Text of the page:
[Pritchard; Graham] According to Hugh Schonfield, "It would be impossible to find
any manuscript of the New Testament older than the late third century, and we
actually have copies from the fourth and fifth. The editing and formation of the
Bible came from members of the early Christian Church. Since the fathers of the
Church possessed the texts and determined what would appear in the Bible, there
occurred plenty of opportunity and motive to change, modify, or create texts that
might bolster the position of the Church or the members of the Church themselves.
Take, for example, Eusebius who served as an ecclesiastical church historian and
bishop. He had great influence in the early Church and he openly advocated the use
of fraud and deception in furthering the interests of the Church. The first
mention of Jesus by Josephus came from Eusebius (none of the earlier church
fathers mention Josephus' Jesus). It comes to no surprise why many scholars think
that Eusebius interpolated his writings. In his Ecclesiastical History, he writes,
"We shall introduce into this history in general only those events which may be
useful first to ourselves and afterwards to posterity." (Vol. 8, chapter 2). In
his Praeparatio Evangelica, he includes a chapter titled, "How it may be Lawful
and Fitting to use Falsehood as a Medicine, and for the Benefit of those who Want
to be Deceived" . The Church had such power over people, that to question the
Church could result in death. Regardless of what the Church claimed, people had to
take it as "truth." St. Ignatius Loyola of the 16th century even wrote: "We should
always be disposed to believe that which appears to us to be white is really
black, if the hierarchy of the church so decides." The orthodox Church also fought
against competing Christian cults. Irenaeus, who determined the inclusion of the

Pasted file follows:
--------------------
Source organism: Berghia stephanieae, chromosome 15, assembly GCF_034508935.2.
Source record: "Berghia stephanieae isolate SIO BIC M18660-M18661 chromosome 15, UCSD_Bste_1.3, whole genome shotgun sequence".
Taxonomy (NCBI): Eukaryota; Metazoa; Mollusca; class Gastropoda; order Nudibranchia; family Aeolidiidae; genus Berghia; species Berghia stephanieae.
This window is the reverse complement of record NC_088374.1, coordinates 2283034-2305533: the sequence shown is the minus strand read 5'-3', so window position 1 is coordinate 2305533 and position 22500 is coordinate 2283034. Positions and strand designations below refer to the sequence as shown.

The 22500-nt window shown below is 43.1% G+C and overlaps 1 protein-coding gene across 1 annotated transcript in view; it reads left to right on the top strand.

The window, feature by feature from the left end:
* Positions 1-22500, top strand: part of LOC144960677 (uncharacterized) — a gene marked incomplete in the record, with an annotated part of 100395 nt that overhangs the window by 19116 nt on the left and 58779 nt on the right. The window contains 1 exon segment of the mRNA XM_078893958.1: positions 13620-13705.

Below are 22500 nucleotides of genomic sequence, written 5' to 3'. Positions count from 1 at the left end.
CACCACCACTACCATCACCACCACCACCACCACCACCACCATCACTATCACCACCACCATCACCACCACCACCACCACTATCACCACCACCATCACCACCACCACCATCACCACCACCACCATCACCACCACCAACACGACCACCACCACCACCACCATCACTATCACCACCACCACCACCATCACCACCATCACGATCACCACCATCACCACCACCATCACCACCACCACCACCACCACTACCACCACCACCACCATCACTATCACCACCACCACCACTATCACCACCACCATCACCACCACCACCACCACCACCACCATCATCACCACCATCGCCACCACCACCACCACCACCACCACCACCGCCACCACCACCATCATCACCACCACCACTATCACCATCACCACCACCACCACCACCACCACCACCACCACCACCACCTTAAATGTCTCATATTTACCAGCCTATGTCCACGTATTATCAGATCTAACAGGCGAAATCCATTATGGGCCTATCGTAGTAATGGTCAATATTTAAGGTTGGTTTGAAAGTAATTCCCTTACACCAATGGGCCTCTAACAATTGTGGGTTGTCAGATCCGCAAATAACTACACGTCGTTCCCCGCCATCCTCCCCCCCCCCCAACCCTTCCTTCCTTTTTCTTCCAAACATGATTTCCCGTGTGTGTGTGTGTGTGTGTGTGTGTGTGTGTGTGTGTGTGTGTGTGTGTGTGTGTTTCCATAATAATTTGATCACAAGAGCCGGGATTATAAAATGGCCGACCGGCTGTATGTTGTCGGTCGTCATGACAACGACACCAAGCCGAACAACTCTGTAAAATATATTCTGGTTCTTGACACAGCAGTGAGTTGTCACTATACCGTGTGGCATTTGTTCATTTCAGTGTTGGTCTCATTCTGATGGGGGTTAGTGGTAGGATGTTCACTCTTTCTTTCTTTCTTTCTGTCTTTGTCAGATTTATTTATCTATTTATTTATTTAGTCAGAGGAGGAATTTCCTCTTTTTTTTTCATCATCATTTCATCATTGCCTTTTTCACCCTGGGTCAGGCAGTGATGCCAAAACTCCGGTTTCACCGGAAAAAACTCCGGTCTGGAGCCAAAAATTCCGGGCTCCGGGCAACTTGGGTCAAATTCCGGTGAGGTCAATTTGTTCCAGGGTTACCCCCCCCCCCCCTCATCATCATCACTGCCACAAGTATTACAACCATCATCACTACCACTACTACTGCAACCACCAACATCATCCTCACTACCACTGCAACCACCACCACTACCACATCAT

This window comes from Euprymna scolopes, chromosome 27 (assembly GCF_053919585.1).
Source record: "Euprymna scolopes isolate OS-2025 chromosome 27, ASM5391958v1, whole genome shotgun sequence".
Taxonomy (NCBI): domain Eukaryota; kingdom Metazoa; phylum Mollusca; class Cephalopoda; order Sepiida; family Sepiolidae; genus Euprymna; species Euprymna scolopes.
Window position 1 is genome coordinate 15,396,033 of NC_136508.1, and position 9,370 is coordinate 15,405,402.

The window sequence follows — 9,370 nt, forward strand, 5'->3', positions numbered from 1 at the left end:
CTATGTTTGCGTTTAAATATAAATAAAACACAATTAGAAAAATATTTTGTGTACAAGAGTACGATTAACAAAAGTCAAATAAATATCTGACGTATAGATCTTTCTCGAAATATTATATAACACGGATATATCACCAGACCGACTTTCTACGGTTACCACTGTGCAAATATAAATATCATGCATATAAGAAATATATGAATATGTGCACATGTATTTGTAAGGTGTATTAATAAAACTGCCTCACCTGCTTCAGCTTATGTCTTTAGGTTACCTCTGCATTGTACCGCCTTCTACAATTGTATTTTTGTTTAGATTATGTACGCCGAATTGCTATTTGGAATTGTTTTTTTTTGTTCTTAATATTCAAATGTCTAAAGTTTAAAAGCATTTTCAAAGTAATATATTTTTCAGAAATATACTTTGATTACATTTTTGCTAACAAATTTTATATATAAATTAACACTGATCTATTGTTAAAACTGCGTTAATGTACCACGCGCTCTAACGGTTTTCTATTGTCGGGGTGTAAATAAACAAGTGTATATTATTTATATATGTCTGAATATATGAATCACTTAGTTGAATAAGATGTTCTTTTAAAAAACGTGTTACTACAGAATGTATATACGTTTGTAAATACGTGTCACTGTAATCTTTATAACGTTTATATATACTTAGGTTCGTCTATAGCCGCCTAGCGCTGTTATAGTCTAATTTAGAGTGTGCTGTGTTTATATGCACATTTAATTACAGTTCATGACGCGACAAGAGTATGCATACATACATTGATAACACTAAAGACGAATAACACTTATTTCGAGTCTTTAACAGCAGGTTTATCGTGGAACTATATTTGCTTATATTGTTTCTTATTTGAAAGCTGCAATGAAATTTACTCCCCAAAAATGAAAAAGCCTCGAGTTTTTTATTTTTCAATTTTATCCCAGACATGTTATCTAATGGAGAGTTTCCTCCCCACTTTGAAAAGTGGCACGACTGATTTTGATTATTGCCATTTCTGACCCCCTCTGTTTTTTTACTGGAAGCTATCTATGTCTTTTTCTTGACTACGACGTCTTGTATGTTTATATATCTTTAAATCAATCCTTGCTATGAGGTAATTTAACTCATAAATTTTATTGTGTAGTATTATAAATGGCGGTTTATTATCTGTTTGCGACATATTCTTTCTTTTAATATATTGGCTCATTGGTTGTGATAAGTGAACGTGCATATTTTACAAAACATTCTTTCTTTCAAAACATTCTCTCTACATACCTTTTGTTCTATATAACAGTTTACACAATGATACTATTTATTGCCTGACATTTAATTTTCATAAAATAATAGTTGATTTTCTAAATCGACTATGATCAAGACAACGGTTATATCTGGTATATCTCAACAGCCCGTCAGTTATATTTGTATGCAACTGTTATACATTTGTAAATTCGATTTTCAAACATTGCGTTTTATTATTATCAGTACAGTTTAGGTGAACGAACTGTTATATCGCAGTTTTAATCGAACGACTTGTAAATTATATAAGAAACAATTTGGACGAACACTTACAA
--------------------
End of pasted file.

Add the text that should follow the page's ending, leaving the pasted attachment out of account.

four (now canonical) gospels, wrote his infamous book, "Against the Heresies."
According to Romer, "Irenaeus' great book not only became the yardstick of major
heresies and their refutations, the starting-point of later inquisitions, but
simply by saying what Christianity was not it also, in a curious inverted way,
became a definition of the orthodox faith." [Romer] The early Church burned many
heretics, along with their sacred texts. If a Jesus did exist, perhaps eyewitness
writings got burnt along with them because of their heretical nature. We will
never know. With such intransigence from the Church and the admitting to lying for
its cause, the burning of heretical texts, Bible errors and alterations, how could
any honest scholar take any book from the New Testament as absolute, much less
using extraneous texts that support a Church's intolerant and biased position, as
reliable evidence?
In 1945, an Arab made an archeological discovery in Upper Egypt of several ancient
papyrus books. They have since referred to it as The Nag Hammadi texts. They
contained fifty-two heretical books written in Coptic script which include gospels
of Thomas, Philip, James, John, Thomas, and many others. Archeologists have dated
them at around 350-400 C.E. They represent copies from previous copies. None of
the original texts exist and scholars argue about a possible date of the
originals. Some of them think that they can hardly have dates later than 120-150
C.E. Others have put it closer to 140 C.E. [Pagels, 1979] Other Gnostic gospels
such as the Gospel of Judas, found near the Egyptian site of the Nag Hammadi